The concept of infinity is all around us and is quite easy to grasp. Many people have difficulty visualizing infinity, because they try to define it through the eyes of their limited human existence, experiences or beliefs. Even scientists are limited, as they must turn to math and supercomputers to help define infinity. The easiest way to scratch the surface of infinity is to imagine life as a nanobacterium.
Nanobacteria are thought to be the smallest living, replicating organism, and are generally found living within certain diseased human cells (generally one bacterium to a cell) in arteries and kidney stones. To the nanobacterium, its cell, or minute piece of a kidney stone is its world. The cell a nanobacterium lives in equates to a human and his or her house. The artery, to the nanobacterium, is its world, the human body its universe and outside of our bodies, the unknown.
This won’t work if you look at nanobacteria through your eyes. Imagine you are just as small as they are, just under two-hundred nanometers. Two-hundred nanometers is the smallest object seen by a traditional microscope at its highest power. Imagine that you, the nanobacterium, have no assisted means of travel such as the circulatory system. Let’s say you had tiny legs and nubby little feet. How long would it take you to travel from a human toe to the top of its head? Would it be an impossible feat in your short life span of just a few hours?
To a nanobacterium, the distance from a human toe to its head might equate to the distance a human must travel to get into outer space, or sixty-two miles (100 km), or perhaps to Mars, or even beyond. Remember, nanobacteria would have a different and smaller means of measuring compared to its gargantuan human host.
Let’s take it one step further and think about the time it would take for the nanobacterium to travel to outer space, or to Mars, or to the end of the Milky Way Galaxy. Now picture a typical image from the Hubble telescope showing hundreds of galaxies in one view.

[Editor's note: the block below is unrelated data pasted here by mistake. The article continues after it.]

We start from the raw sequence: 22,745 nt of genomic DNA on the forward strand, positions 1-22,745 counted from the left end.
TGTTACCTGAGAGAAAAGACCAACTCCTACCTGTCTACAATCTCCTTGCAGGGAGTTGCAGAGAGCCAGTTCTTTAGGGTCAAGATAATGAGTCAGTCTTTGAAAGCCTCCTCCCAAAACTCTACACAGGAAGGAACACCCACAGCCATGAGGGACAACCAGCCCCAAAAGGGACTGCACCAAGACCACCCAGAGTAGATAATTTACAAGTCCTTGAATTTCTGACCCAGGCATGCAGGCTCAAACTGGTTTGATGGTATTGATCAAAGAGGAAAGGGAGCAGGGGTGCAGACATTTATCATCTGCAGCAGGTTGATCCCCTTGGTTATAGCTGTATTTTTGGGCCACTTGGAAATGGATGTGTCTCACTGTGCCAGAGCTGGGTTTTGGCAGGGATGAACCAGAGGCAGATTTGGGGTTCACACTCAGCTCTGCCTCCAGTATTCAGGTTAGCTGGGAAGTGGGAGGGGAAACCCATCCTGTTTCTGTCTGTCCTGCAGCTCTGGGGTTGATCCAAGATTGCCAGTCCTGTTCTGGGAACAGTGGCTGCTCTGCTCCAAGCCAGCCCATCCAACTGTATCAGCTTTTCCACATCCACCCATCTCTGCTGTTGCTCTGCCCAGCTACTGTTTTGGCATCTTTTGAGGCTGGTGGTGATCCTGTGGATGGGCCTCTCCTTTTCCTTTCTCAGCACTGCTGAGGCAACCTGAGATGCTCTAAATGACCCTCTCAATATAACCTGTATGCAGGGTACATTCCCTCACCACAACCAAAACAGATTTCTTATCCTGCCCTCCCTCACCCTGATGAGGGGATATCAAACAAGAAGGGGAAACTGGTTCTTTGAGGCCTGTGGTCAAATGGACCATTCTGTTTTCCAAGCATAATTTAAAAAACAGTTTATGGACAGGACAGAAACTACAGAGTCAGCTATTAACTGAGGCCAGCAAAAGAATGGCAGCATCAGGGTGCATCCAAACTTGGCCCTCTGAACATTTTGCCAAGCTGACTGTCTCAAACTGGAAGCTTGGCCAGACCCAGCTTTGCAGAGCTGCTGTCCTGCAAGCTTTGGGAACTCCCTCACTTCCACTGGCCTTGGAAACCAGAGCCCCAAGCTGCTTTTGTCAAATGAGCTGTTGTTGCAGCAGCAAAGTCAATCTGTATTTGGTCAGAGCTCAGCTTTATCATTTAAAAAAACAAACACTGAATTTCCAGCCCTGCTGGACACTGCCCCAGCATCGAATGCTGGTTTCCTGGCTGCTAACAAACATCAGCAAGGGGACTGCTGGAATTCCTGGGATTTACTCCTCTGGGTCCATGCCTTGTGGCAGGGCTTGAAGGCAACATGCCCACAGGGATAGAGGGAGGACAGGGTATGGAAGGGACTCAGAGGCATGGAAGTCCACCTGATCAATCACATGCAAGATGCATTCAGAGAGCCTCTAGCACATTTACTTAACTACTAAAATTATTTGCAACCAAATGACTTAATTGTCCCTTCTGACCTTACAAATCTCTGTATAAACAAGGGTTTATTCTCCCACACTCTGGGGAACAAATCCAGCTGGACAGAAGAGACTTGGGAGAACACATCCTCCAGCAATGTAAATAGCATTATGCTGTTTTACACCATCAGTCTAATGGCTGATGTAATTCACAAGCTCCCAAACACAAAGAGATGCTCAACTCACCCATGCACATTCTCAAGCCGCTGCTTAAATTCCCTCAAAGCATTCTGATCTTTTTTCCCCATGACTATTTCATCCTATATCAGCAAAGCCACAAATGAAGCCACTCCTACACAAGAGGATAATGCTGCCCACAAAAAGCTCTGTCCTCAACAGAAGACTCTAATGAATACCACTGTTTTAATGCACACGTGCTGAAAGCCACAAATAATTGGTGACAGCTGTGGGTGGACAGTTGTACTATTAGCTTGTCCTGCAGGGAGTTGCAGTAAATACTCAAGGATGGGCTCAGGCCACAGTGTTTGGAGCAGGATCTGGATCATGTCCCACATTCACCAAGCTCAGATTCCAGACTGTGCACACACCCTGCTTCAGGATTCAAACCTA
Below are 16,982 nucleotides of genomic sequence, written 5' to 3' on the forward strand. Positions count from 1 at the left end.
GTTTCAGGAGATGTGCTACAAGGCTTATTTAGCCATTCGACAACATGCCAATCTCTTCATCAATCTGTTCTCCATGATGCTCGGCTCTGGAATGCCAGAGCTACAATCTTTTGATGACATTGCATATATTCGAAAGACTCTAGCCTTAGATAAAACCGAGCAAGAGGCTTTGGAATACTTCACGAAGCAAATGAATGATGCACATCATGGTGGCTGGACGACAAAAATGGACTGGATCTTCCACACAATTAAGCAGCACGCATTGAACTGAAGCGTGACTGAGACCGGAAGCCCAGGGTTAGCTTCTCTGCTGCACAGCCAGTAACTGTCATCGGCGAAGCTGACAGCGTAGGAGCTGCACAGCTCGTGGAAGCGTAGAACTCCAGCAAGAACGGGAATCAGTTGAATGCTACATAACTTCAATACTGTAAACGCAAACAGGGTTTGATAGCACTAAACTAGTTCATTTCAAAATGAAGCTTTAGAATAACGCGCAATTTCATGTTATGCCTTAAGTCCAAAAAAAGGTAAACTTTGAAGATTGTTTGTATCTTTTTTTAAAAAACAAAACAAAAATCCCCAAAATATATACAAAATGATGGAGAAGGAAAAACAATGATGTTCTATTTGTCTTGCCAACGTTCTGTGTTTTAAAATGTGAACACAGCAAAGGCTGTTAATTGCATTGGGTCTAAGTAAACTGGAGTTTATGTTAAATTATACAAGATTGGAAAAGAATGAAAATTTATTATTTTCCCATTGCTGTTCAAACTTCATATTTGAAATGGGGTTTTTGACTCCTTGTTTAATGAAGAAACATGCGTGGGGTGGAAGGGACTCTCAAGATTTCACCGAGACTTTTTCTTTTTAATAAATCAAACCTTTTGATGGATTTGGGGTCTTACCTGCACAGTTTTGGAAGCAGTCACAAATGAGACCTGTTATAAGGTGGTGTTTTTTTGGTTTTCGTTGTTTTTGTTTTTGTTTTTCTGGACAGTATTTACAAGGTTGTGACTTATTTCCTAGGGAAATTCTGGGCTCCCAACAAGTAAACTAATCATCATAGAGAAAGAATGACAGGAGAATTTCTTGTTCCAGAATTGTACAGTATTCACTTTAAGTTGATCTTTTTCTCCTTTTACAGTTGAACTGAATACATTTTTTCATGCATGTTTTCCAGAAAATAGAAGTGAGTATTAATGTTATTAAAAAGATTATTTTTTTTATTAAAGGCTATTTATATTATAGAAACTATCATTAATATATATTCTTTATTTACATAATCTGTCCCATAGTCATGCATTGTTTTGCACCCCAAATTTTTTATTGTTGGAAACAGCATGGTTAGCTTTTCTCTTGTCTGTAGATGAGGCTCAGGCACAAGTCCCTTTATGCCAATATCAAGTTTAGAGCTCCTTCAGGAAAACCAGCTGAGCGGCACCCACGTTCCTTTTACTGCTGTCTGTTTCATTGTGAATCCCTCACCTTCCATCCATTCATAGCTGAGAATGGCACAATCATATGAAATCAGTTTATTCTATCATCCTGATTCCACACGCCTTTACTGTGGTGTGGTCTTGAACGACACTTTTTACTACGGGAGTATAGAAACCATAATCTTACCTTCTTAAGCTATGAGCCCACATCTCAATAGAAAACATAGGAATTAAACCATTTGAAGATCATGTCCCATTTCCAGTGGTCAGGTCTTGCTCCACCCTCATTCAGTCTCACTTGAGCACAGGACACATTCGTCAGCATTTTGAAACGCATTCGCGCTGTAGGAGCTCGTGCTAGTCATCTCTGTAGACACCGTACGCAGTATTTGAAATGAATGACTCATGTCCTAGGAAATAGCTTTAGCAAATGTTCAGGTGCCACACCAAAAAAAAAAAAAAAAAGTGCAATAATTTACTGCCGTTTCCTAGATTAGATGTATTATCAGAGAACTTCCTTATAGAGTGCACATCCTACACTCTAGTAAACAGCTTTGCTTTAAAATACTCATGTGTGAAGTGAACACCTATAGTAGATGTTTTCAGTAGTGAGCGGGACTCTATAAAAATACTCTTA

With that in mind, you are no longer a nanobacterium. You are now a human in the future travelling through space. Up until now, most scientists believed there was no end to space. All of a sudden, and many generations after the start of the voyage, your space ship leaves the familiar darkness of outer space and pushes out intosomething; unfamiliar territory. The “thing” you dumped your spaceship into could be what was encompassing the universe all this time, equal in significance to a nanobacterium leaving your human body and discovering your living room for the first time in nanobacteria history.
Were you able to follow all of that? To visualize infinity is to let go of our mortal egos and imagine that our world is encompassed in a single cell of something much grander and unexplainable. You can trade out the nanobacteria for a dolphin or any creature that would not live outside of its natural habitat for long.
A dolphin is familiar with the air outside of water and has seen the sky, but it does not know outer space exists, however that does not mean outer space does not exist. The Earth is encompassed in outer space, the Milky Way is encompassed by the universe, so then what encompasses the universe? Is science and math as we know it enough to surmise that nothing lies beyond the universe?
Would a sentient nanobacterium with its minute sense of measurement be able to calculate the distance from the human artery it occupies to Earth’s troposphere if it knew it existed? If the nanobacterium was aware of the outermost edge of the planet Earth thanks to its calculations, would it know the moon existed? Not necessarily. After all, a real nanobacterium doesn’t know that anything beyond its own cell exists. Talk about perspective.
Only when you realize how insignificant tiny living creatures are in relation to the size of the Earth, as well as just how insignificant humans are in relation to the vastness of the universe, will you begin to understand and properly visualize the concept of infinity. One doesn’t have to claim to know what lies beyond our reach and telescopes to fully understand infinity. Mentally stepping outside of one’s own perspective is a must.